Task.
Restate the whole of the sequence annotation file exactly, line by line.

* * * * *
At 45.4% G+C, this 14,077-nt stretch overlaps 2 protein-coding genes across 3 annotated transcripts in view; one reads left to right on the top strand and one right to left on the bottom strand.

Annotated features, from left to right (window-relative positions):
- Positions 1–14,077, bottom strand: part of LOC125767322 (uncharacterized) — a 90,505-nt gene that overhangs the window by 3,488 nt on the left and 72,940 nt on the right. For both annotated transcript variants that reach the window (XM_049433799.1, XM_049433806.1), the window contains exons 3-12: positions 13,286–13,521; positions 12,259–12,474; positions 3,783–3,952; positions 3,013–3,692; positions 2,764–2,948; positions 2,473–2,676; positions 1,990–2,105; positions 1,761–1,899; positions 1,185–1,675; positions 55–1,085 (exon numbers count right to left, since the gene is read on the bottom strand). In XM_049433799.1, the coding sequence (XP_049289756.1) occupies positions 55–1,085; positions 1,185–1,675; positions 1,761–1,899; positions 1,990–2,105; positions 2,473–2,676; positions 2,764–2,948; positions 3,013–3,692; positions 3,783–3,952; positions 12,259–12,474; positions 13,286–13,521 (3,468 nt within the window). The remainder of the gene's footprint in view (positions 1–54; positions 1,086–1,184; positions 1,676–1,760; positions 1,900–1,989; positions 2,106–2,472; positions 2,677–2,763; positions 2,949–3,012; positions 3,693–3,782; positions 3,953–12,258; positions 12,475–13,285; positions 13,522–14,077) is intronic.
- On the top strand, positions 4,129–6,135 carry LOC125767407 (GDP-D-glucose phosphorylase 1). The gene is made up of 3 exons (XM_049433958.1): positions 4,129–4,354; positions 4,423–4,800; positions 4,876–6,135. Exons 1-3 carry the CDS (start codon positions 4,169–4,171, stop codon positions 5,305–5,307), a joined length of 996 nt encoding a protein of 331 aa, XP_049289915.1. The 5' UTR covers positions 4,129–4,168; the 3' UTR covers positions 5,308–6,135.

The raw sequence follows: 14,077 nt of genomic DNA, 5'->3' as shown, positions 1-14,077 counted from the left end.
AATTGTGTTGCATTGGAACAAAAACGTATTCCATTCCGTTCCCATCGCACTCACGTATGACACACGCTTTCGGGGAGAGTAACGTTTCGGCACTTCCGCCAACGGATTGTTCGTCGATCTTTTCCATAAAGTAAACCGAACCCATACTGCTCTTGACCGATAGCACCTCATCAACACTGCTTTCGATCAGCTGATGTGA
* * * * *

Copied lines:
At 45.4% G+C, this 14,077-nt stretch overlaps 2 protein-coding genes across 3 annotated transcripts in view; one reads left to right on the top strand and one right to left on the bottom strand.

Annotated features, from left to right (window-relative positions):
- Positions 1–14,077, bottom strand: part of LOC125767322 (uncharacterized) — a 90,505-nt gene that overhangs the window by 3,488 nt on the left and 72,940 nt on the right. For both annotated transcript variants that reach the window (XM_049433799.1, XM_049433806.1), the window contains exons 3-12: positions 13,286–13,521; positions 12,259–12,474; positions 3,783–3,952; positions 3,013–3,692; positions 2,764–2,948; positions 2,473–2,676; positions 1,990–2,105; positions 1,761–1,899; positions 1,185–1,675; positions 55–1,085 (exon numbers count right to left, since the gene is read on the bottom strand). In XM_049433799.1, the coding sequence (XP_049289756.1) occupies positions 55–1,085; positions 1,185–1,675; positions 1,761–1,899; positions 1,990–2,105; positions 2,473–2,676; positions 2,764–2,948; positions 3,013–3,692; positions 3,783–3,952; positions 12,259–12,474; positions 13,286–13,521 (3,468 nt within the window). The remainder of the gene's footprint in view (positions 1–54; positions 1,086–1,184; positions 1,676–1,760; positions 1,900–1,989; positions 2,106–2,472; positions 2,677–2,763; positions 2,949–3,012; positions 3,693–3,782; positions 3,953–12,258; positions 12,475–13,285; positions 13,522–14,077) is intronic.
- On the top strand, positions 4,129–6,135 carry LOC125767407 (GDP-D-glucose phosphorylase 1). The gene is made up of 3 exons (XM_049433958.1): positions 4,129–4,354; positions 4,423–4,800; positions 4,876–6,135. Exons 1-3 carry the CDS (start codon positions 4,169–4,171, stop codon positions 5,305–5,307), a joined length of 996 nt encoding a protein of 331 aa, XP_049289915.1. The 5' UTR covers positions 4,129–4,168; the 3' UTR covers positions 5,308–6,135.

The raw sequence follows: 14,077 nt of genomic DNA, 5'->3' as shown, positions 1-14,077 counted from the left end.
AATTGTGTTGCATTGGAACAAAAACGTATTCCATTCCGTTCCCATCGCACTCACGTATGACACACGCTTTCGGGGAGAGTAACGTTTCGGCACTTCCGCCAACGGATTGTTCGTCGATCTTTTCCATAAAGTAAACCGAACCCATACTGCTCTTGACCGATAGCACCTCATCAACACTGCTTTCGATCAGCTGATGTGA